Today, the river is closed to salmon fishing to let populations recover from declines wrought by logging and industrial projects, including a hydroelectric line and natural gas pipeline that run through the watershed.
But there’s hope that one day, not too far from now, the nation will once again have smoke houses in xʔəl̓ilwətaʔɬ where Tsleil-Waututh people will be able to harvest and preserve salmon.
“Even just something small-scale like that would be pretty cool,” Charlie says. “It’d probably be pretty hard to get me out of here.”
On shore, Nicholas unlocks a shipping container and backs out the truck that will carry us up the logging road to the restoration site.
After a bumpy ride, we hop out and wind our way past an idle excavator, through the forest and out along a berm that helps protect the spawning stream from the powerful mainstem of the river. The berm has been shorn up with debris dug out of the small channel over the last two weeks.
When a heavy storm ripped through the area in 2017 it triggered a landslide that tore up part of the mountain, choking prime spawning habitat in its path.
Decades of logging and roadbuilding have worsened the natural instability of the steep mountainsides that flank the river.
“In a perfect world, what you’d want to do is start working from the top down,” Nicholas says.
Charlie and Nicholas are also concerned about the risks to the watershed from a new FortisBC natural gas pipeline that will feed the Woodfibre LNG plant in Squamish, B.C.
With work set to start on the pipeline this year, Nicholas says this could be the last stream Tsleil-Waututh restores for some time. “It will be incredibly busy up here,” he says, which could make it difficult for the nation to move forward with its own projects.
Restoration work on the small channel hasn’t started yet this morning. The water runs clear and — because it’s fed by groundwater — cold. It’s “like refrigerated water,” Nicholas says. And it can “noticeably” cool the main stem of the river, Charlie adds.
In the midst of the climate crisis, streams like this can help build resilience to hotter, drier summers.
They’re so important for buffering the impacts of drought, says Jane Pendray, the manager of the climate adaptation program at the Pacific Salmon Foundation.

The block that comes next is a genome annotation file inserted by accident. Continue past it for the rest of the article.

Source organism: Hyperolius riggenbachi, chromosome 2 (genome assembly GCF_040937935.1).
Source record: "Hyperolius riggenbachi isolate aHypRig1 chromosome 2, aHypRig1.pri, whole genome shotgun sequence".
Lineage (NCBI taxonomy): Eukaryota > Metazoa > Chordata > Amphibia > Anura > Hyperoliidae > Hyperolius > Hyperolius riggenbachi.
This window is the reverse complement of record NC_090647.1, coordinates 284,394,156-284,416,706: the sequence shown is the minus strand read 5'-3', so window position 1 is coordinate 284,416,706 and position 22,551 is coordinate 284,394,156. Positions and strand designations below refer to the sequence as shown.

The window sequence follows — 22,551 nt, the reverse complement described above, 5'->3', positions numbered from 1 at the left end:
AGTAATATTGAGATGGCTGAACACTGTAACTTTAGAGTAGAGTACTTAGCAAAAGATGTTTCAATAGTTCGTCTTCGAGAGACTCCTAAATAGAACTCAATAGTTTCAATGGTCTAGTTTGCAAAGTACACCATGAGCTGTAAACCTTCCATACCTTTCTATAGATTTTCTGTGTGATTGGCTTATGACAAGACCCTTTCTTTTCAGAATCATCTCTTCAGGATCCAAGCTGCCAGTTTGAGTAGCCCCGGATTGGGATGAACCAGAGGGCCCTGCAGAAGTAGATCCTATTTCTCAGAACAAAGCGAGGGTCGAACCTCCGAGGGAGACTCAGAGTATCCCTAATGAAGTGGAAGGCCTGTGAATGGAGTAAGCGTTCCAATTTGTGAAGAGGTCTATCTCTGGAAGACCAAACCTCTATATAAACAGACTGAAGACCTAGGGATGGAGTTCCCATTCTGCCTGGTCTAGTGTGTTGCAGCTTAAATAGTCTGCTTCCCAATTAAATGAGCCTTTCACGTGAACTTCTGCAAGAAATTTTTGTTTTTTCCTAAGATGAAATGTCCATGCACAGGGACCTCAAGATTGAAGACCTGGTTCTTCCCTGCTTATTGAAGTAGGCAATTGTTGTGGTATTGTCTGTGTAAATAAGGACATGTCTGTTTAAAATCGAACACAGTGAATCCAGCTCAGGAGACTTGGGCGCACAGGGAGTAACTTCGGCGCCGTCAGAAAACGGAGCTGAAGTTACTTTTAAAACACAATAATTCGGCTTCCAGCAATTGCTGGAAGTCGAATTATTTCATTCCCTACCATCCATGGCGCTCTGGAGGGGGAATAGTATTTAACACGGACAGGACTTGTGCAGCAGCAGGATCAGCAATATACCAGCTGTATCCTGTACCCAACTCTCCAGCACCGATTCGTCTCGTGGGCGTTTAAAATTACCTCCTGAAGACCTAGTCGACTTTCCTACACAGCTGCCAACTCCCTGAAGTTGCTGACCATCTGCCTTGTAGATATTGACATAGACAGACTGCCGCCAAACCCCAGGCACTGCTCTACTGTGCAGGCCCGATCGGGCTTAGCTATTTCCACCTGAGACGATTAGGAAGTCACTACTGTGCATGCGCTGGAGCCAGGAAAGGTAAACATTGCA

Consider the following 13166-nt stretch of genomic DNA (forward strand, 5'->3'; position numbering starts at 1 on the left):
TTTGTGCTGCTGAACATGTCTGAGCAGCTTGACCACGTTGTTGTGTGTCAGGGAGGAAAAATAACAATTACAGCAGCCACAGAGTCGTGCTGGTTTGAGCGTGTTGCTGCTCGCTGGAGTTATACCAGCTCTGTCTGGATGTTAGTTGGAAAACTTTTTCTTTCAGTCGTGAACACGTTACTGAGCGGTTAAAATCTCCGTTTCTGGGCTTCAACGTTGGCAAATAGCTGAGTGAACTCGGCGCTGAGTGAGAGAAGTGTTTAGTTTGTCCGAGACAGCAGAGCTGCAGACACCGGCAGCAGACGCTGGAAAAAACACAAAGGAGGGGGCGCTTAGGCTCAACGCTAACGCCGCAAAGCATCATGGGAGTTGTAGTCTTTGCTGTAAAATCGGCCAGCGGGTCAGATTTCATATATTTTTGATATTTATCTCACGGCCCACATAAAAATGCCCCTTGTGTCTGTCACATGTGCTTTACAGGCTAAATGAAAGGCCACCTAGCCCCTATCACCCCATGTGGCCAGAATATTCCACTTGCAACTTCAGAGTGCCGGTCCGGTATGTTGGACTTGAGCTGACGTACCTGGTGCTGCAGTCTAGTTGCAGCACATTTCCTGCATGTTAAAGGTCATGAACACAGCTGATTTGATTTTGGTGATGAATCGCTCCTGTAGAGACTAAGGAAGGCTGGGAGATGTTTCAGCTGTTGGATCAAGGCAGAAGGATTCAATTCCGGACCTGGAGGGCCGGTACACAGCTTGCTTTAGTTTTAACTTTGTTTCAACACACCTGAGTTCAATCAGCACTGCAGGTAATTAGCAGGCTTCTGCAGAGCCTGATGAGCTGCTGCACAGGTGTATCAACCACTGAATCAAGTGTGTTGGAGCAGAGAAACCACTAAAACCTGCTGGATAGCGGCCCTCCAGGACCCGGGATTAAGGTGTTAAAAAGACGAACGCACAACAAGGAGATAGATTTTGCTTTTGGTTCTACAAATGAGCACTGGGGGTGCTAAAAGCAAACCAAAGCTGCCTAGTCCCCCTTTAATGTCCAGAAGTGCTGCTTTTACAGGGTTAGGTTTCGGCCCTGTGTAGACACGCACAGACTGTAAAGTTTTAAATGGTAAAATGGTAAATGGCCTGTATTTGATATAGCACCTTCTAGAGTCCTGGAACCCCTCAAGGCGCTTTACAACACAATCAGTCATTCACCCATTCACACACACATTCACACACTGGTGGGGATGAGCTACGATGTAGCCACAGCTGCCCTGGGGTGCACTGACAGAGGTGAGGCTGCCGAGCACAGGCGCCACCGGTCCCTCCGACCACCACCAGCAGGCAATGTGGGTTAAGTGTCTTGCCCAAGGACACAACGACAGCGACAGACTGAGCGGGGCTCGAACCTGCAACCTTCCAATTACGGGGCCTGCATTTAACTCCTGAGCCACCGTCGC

As river flows decline, water temperatures can reach dangerous levels for salmon, she explained. If water levels get too low, they can leave salmon stranded. Both effects can be lethal.
But groundwater streams, with their consistent flows and cool water, can offer critical reprieve.
The steep banks of the channel are bare for the moment, but the crew plans to stake cuttings from nearby willow trees to spur new growth. It won’t be too long before vine maples, salmonberries, cottonwoods, alders and spruce trees take hold, adding stability to the bank.
The hope is that one day this little waterway will offer habitat similar to the “gold standard” spawning channel we’re headed to next.
We pull on our waders and clamber down the bank into the river. Illegal fishing is a big problem here. “We’ve seen fish get poached all the time,” Charlie says as we trudge through the water. People drive down the logging road from Squamish — sometimes right onto the riverbed to camp or do donuts. The nation put up barriers at popular access points to try to stop it, but it’s frustrating, he says.
We climb up and over the opposite bank, into a cool, groundwater channel built in the late 1980s. It’s exactly the kind of spawning habitat chum prefer, with its gravel bottom, fallen logs and trees stretching out over the stream like leafy umbrellas.
Juvenile coho like it too. Unlike chum, which head out to the ocean soon after hatching, coho will spend their first year in little forested waterways like this. The small fry are all over the place in this stream. Many hide under roots and rocks extending from the banks, but a handful of curious characters investigate our boots when we stop to talk.